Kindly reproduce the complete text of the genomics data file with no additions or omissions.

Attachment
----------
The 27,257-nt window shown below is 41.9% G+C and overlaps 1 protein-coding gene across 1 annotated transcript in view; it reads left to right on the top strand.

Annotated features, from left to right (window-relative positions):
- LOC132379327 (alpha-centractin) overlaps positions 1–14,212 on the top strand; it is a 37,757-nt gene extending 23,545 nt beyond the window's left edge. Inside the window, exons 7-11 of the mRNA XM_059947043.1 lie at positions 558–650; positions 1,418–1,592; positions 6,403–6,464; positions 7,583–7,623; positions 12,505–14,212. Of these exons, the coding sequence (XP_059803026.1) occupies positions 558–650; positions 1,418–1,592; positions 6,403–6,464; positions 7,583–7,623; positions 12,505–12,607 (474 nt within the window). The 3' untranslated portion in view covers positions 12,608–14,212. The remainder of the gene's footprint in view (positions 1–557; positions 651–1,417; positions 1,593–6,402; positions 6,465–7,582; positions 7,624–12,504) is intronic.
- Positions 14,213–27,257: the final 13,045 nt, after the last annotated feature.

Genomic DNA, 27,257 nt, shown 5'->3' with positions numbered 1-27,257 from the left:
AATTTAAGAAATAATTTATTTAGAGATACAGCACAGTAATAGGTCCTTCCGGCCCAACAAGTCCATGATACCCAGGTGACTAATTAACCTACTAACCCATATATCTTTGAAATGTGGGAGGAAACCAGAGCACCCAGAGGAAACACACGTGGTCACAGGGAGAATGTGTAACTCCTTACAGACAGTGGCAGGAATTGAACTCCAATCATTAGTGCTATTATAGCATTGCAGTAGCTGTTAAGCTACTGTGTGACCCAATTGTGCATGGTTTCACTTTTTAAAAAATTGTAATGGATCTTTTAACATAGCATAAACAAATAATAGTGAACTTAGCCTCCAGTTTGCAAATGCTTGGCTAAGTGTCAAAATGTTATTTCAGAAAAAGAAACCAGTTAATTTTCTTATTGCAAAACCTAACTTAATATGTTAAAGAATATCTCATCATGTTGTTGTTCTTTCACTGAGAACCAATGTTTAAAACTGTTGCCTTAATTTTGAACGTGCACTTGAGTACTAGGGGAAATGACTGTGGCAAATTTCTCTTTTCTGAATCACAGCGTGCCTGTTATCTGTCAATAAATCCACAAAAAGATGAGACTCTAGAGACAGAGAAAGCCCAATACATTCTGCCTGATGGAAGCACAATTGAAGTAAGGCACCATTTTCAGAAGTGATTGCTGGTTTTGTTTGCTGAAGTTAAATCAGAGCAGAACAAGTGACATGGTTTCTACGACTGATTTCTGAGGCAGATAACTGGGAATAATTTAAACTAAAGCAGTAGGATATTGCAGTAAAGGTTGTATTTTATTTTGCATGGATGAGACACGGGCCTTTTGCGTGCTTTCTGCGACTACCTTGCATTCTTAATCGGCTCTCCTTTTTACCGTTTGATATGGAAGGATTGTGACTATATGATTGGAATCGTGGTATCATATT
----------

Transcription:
The 27,257-nt window shown below is 41.9% G+C and overlaps 1 protein-coding gene across 1 annotated transcript in view; it reads left to right on the top strand.

Annotated features, from left to right (window-relative positions):
- LOC132379327 (alpha-centractin) overlaps positions 1–14,212 on the top strand; it is a 37,757-nt gene extending 23,545 nt beyond the window's left edge. Inside the window, exons 7-11 of the mRNA XM_059947043.1 lie at positions 558–650; positions 1,418–1,592; positions 6,403–6,464; positions 7,583–7,623; positions 12,505–14,212. Of these exons, the coding sequence (XP_059803026.1) occupies positions 558–650; positions 1,418–1,592; positions 6,403–6,464; positions 7,583–7,623; positions 12,505–12,607 (474 nt within the window). The 3' untranslated portion in view covers positions 12,608–14,212. The remainder of the gene's footprint in view (positions 1–557; positions 651–1,417; positions 1,593–6,402; positions 6,465–7,582; positions 7,624–12,504) is intronic.
- Positions 14,213–27,257: the final 13,045 nt, after the last annotated feature.

Genomic DNA, 27,257 nt, shown 5'->3' with positions numbered 1-27,257 from the left:
AATTTAAGAAATAATTTATTTAGAGATACAGCACAGTAATAGGTCCTTCCGGCCCAACAAGTCCATGATACCCAGGTGACTAATTAACCTACTAACCCATATATCTTTGAAATGTGGGAGGAAACCAGAGCACCCAGAGGAAACACACGTGGTCACAGGGAGAATGTGTAACTCCTTACAGACAGTGGCAGGAATTGAACTCCAATCATTAGTGCTATTATAGCATTGCAGTAGCTGTTAAGCTACTGTGTGACCCAATTGTGCATGGTTTCACTTTTTAAAAAATTGTAATGGATCTTTTAACATAGCATAAACAAATAATAGTGAACTTAGCCTCCAGTTTGCAAATGCTTGGCTAAGTGTCAAAATGTTATTTCAGAAAAAGAAACCAGTTAATTTTCTTATTGCAAAACCTAACTTAATATGTTAAAGAATATCTCATCATGTTGTTGTTCTTTCACTGAGAACCAATGTTTAAAACTGTTGCCTTAATTTTGAACGTGCACTTGAGTACTAGGGGAAATGACTGTGGCAAATTTCTCTTTTCTGAATCACAGCGTGCCTGTTATCTGTCAATAAATCCACAAAAAGATGAGACTCTAGAGACAGAGAAAGCCCAATACATTCTGCCTGATGGAAGCACAATTGAAGTAAGGCACCATTTTCAGAAGTGATTGCTGGTTTTGTTTGCTGAAGTTAAATCAGAGCAGAACAAGTGACATGGTTTCTACGACTGATTTCTGAGGCAGATAACTGGGAATAATTTAAACTAAAGCAGTAGGATATTGCAGTAAAGGTTGTATTTTATTTTGCATGGATGAGACACGGGCCTTTTGCGTGCTTTCTGCGACTACCTTGCATTCTTAATCGGCTCTCCTTTTTACCGTTTGATATGGAAGGATTGTGACTATATGATTGGAATCGTGGTATCATATT